Midland Diary No 40 - A plant in the wrong place
Diane Clement, Wolverhampton, UK
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Maggi Young

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Re: Excellent New Resource: A Midland Alpine Gardener's Diary
« Reply #192 on: March 29, 2011, 10:32:54 AM »
Diane, this is a diary entry which really speaks to me of Spring. Is there any flower more lovely in the British Isles at this time of year than the primrose?

Your pictures are so charming that I am almost diverted from my feelings of envy that you have such an overabundance of these wonderful plants - almost   ::) :-X

One would make a wish for all our gardens that all 'weeds' were as lovely and desireable.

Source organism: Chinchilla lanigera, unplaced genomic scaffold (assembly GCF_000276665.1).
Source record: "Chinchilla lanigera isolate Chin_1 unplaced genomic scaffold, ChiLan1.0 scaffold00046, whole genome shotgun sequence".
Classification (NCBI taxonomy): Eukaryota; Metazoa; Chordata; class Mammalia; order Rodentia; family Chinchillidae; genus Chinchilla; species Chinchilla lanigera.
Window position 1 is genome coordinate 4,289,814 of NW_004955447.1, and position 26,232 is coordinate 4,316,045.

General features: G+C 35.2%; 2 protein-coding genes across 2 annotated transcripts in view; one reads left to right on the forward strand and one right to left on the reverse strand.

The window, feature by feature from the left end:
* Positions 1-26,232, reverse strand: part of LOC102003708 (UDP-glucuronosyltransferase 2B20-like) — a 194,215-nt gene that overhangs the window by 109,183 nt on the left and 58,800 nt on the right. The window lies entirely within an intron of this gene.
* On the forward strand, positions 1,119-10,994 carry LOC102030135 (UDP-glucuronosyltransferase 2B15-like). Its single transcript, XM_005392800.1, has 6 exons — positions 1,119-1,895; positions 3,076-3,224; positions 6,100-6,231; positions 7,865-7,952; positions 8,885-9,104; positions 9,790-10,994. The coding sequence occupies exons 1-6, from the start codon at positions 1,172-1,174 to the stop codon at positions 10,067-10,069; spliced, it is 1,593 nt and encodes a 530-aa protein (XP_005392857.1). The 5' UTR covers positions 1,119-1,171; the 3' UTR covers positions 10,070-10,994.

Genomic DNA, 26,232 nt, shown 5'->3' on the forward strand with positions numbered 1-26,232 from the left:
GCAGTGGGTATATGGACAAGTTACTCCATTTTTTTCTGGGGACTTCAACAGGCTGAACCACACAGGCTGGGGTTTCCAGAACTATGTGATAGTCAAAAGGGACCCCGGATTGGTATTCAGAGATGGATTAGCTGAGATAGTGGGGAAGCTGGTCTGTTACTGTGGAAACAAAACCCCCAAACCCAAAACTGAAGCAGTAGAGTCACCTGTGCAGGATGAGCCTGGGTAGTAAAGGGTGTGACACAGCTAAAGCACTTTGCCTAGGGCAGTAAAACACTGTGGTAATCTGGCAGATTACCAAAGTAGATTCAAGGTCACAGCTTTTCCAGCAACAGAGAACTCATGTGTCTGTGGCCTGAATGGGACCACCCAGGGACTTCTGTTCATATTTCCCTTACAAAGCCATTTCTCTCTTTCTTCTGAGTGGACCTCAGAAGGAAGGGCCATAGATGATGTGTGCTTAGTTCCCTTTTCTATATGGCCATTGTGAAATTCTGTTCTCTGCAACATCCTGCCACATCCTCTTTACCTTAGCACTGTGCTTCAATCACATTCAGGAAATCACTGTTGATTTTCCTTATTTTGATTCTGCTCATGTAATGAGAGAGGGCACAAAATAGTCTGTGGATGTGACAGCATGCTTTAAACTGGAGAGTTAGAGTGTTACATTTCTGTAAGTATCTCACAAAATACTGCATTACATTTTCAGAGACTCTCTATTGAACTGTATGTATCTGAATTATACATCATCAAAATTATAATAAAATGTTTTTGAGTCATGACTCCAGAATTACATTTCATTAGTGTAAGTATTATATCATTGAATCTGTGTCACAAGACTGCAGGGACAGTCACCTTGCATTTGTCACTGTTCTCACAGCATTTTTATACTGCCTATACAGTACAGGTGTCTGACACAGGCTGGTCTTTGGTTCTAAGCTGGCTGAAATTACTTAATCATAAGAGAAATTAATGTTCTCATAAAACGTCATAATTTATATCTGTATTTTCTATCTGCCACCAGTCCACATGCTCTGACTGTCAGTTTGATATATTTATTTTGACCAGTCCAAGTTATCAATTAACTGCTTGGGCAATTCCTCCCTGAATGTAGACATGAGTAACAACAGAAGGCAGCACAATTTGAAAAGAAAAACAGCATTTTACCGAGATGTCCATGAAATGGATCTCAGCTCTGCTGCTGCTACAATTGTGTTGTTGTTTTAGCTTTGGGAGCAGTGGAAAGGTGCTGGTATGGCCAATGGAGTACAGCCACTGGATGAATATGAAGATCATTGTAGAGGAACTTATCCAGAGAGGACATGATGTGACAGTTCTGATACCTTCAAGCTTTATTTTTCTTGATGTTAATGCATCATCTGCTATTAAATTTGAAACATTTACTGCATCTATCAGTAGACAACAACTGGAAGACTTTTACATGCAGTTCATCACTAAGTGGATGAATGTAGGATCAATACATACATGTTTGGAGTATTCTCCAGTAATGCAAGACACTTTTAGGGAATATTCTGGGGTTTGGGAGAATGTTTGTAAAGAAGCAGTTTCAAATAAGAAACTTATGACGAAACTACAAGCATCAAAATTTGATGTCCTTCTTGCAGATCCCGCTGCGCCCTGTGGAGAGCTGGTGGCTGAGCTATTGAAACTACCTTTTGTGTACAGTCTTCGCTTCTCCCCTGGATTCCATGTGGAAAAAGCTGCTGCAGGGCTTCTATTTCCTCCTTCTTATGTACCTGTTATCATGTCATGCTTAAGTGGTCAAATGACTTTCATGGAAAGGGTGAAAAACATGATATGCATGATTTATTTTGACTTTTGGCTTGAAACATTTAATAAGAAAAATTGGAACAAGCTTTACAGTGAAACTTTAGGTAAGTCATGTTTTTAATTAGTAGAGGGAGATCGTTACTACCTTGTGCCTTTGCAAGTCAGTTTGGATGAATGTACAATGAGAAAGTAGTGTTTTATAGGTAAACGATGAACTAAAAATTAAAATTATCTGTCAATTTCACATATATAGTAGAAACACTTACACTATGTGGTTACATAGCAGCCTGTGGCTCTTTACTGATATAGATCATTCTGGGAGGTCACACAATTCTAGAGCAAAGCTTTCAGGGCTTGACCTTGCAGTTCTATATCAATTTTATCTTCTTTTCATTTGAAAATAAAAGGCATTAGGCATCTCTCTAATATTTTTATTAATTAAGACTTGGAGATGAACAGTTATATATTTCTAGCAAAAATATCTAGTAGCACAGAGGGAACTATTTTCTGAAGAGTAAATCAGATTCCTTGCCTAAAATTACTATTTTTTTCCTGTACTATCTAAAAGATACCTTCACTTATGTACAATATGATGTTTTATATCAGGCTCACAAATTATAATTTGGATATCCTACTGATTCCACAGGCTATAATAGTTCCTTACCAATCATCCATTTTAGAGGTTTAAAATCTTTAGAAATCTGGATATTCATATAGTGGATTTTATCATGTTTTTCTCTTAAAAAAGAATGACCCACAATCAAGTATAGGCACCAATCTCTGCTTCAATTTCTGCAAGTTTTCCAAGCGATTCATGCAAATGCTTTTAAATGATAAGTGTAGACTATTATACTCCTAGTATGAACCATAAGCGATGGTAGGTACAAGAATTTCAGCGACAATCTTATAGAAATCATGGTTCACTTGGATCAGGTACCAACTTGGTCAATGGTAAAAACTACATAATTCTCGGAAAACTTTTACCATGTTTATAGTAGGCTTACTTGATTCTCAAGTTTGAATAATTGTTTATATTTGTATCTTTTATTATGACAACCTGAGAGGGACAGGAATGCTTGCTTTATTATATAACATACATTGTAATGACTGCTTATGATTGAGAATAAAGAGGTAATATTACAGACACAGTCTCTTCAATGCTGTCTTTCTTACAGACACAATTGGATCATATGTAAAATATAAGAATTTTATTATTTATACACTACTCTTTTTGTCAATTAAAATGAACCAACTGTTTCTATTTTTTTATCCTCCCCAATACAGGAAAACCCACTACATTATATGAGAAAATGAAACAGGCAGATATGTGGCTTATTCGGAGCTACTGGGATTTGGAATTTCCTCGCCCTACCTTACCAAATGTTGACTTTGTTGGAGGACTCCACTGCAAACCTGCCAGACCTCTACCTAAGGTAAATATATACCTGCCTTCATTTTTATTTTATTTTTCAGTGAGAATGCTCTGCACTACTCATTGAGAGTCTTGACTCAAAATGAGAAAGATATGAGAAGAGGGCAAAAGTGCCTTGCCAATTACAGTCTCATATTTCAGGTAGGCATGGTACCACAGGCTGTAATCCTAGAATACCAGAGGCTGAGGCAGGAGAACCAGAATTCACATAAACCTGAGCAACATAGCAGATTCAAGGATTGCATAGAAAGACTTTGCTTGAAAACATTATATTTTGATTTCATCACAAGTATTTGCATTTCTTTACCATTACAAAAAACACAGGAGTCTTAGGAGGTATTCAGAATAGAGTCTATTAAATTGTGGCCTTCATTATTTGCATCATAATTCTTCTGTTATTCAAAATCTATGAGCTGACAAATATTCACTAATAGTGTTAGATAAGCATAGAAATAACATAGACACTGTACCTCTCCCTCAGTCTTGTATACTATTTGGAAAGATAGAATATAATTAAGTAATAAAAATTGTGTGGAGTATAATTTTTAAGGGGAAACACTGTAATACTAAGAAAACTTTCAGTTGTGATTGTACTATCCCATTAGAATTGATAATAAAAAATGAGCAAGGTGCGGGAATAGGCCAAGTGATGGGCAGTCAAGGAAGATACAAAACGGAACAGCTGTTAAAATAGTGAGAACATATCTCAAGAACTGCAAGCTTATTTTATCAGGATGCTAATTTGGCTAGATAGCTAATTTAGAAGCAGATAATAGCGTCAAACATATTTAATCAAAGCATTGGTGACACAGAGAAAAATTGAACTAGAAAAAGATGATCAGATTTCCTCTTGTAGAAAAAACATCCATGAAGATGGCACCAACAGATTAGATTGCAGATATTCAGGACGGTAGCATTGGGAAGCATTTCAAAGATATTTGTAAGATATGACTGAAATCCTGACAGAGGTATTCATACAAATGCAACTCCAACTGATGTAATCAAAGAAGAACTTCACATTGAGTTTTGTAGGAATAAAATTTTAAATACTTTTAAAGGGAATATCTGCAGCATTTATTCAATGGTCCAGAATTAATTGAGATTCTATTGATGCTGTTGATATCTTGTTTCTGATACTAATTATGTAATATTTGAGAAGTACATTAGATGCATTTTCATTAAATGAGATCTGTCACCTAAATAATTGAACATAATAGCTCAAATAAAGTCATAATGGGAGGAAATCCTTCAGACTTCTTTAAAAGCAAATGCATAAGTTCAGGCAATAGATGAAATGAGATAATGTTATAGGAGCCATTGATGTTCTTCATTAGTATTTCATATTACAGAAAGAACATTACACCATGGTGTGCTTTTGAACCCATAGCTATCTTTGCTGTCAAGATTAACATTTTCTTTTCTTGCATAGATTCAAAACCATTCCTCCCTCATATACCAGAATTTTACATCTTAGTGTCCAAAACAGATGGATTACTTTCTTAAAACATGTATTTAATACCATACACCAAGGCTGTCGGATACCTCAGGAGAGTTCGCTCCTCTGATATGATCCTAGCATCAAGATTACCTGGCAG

It is funny how sometimes one's own 'weeds' are someone elses' treasure.... in our garden our worst weed is Tropaeolum speciosum ! I would willingly swap it for your native gems!
Margaret Young in Aberdeen, North East Scotland Zone 7 -ish!


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KK-Ann Arbor

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Re: Excellent New Resource: A Midland Alpine Gardener's Diary
« Reply #193 on: March 29, 2011, 05:22:18 PM »
Diane, I would not mind at all having the environment that invites primulas to self sow as freely as seen in your photo.  I only wish to have such an environment for my hepaticas some day, so that I can describe them as “my weeds”, like Maggi.

Koko
in Ann Arbor, Michigan, USA - USDA Zone 5a

hadacekf

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Re: Excellent New Resource: A Midland Alpine Gardener's Diary
« Reply #194 on: March 29, 2011, 07:33:47 PM »
Diane,
Primula vulgaris - a beautiful plant. I like  this 'weed'.
Franz Hadacek  Vienna  Austria